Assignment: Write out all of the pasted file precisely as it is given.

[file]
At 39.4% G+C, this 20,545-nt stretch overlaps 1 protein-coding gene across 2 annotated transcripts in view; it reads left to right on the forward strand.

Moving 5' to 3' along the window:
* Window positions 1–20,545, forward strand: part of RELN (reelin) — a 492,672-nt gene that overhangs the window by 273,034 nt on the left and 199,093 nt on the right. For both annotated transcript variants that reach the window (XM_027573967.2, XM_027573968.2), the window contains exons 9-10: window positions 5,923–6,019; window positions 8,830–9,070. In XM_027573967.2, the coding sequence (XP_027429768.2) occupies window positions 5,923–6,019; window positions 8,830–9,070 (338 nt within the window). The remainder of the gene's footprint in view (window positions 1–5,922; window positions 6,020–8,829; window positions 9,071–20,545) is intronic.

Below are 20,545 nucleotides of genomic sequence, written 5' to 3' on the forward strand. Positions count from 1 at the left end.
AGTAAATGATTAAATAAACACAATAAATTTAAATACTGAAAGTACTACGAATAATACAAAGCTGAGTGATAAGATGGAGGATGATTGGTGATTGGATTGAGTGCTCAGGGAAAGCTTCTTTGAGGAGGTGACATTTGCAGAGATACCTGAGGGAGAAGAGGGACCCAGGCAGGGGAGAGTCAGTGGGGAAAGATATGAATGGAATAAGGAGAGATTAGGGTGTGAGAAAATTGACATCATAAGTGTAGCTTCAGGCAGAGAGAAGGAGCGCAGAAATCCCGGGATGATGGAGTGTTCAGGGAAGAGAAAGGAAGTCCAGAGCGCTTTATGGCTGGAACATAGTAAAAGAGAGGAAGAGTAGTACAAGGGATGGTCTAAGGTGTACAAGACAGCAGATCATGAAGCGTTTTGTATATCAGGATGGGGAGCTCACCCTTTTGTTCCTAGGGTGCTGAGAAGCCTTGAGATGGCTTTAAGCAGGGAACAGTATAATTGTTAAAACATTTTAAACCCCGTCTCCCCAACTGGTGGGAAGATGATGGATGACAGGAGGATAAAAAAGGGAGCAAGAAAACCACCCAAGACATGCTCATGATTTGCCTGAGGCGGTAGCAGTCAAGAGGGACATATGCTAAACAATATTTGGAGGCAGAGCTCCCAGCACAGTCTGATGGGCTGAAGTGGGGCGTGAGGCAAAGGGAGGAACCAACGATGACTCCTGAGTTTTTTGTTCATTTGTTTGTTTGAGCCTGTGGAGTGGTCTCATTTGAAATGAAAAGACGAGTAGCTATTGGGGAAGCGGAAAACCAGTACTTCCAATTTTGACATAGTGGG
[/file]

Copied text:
At 39.4% G+C, this 20,545-nt stretch overlaps 1 protein-coding gene across 2 annotated transcripts in view; it reads left to right on the forward strand.

Moving 5' to 3' along the window:
* Window positions 1–20,545, forward strand: part of RELN (reelin) — a 492,672-nt gene that overhangs the window by 273,034 nt on the left and 199,093 nt on the right. For both annotated transcript variants that reach the window (XM_027573967.2, XM_027573968.2), the window contains exons 9-10: window positions 5,923–6,019; window positions 8,830–9,070. In XM_027573967.2, the coding sequence (XP_027429768.2) occupies window positions 5,923–6,019; window positions 8,830–9,070 (338 nt within the window). The remainder of the gene's footprint in view (window positions 1–5,922; window positions 6,020–8,829; window positions 9,071–20,545) is intronic.

Below are 20,545 nucleotides of genomic sequence, written 5' to 3' on the forward strand. Positions count from 1 at the left end.
AGTAAATGATTAAATAAACACAATAAATTTAAATACTGAAAGTACTACGAATAATACAAAGCTGAGTGATAAGATGGAGGATGATTGGTGATTGGATTGAGTGCTCAGGGAAAGCTTCTTTGAGGAGGTGACATTTGCAGAGATACCTGAGGGAGAAGAGGGACCCAGGCAGGGGAGAGTCAGTGGGGAAAGATATGAATGGAATAAGGAGAGATTAGGGTGTGAGAAAATTGACATCATAAGTGTAGCTTCAGGCAGAGAGAAGGAGCGCAGAAATCCCGGGATGATGGAGTGTTCAGGGAAGAGAAAGGAAGTCCAGAGCGCTTTATGGCTGGAACATAGTAAAAGAGAGGAAGAGTAGTACAAGGGATGGTCTAAGGTGTACAAGACAGCAGATCATGAAGCGTTTTGTATATCAGGATGGGGAGCTCACCCTTTTGTTCCTAGGGTGCTGAGAAGCCTTGAGATGGCTTTAAGCAGGGAACAGTATAATTGTTAAAACATTTTAAACCCCGTCTCCCCAACTGGTGGGAAGATGATGGATGACAGGAGGATAAAAAAGGGAGCAAGAAAACCACCCAAGACATGCTCATGATTTGCCTGAGGCGGTAGCAGTCAAGAGGGACATATGCTAAACAATATTTGGAGGCAGAGCTCCCAGCACAGTCTGATGGGCTGAAGTGGGGCGTGAGGCAAAGGGAGGAACCAACGATGACTCCTGAGTTTTTTGTTCATTTGTTTGTTTGAGCCTGTGGAGTGGTCTCATTTGAAATGAAAAGACGAGTAGCTATTGGGGAAGCGGAAAACCAGTACTTCCAATTTTGACATAGTGGG